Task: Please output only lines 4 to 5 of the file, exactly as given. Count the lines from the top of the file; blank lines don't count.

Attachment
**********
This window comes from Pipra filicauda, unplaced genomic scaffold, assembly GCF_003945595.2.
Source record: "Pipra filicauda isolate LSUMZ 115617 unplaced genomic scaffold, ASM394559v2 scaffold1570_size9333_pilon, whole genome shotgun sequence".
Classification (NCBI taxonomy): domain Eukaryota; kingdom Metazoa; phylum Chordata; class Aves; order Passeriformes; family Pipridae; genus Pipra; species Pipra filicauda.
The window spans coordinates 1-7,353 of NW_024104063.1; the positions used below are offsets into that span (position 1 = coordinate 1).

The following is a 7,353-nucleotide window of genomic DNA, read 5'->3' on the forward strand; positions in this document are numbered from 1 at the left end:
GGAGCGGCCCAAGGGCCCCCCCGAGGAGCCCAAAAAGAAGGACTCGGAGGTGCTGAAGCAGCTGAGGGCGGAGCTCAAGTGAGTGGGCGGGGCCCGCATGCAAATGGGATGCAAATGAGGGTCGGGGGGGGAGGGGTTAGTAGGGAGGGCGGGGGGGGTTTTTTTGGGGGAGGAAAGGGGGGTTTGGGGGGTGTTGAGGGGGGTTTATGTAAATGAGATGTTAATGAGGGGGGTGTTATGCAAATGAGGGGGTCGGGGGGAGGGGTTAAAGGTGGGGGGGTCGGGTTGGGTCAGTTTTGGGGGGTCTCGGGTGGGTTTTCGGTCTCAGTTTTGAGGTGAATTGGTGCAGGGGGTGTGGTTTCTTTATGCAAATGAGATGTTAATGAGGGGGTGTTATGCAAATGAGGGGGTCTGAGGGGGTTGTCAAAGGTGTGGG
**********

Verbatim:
The window spans coordinates 1-7,353 of NW_024104063.1; the positions used below are offsets into that span (position 1 = coordinate 1).

The following is a 7,353-nucleotide window of genomic DNA, read 5'->3' on the forward strand; positions in this document are numbered from 1 at the left end: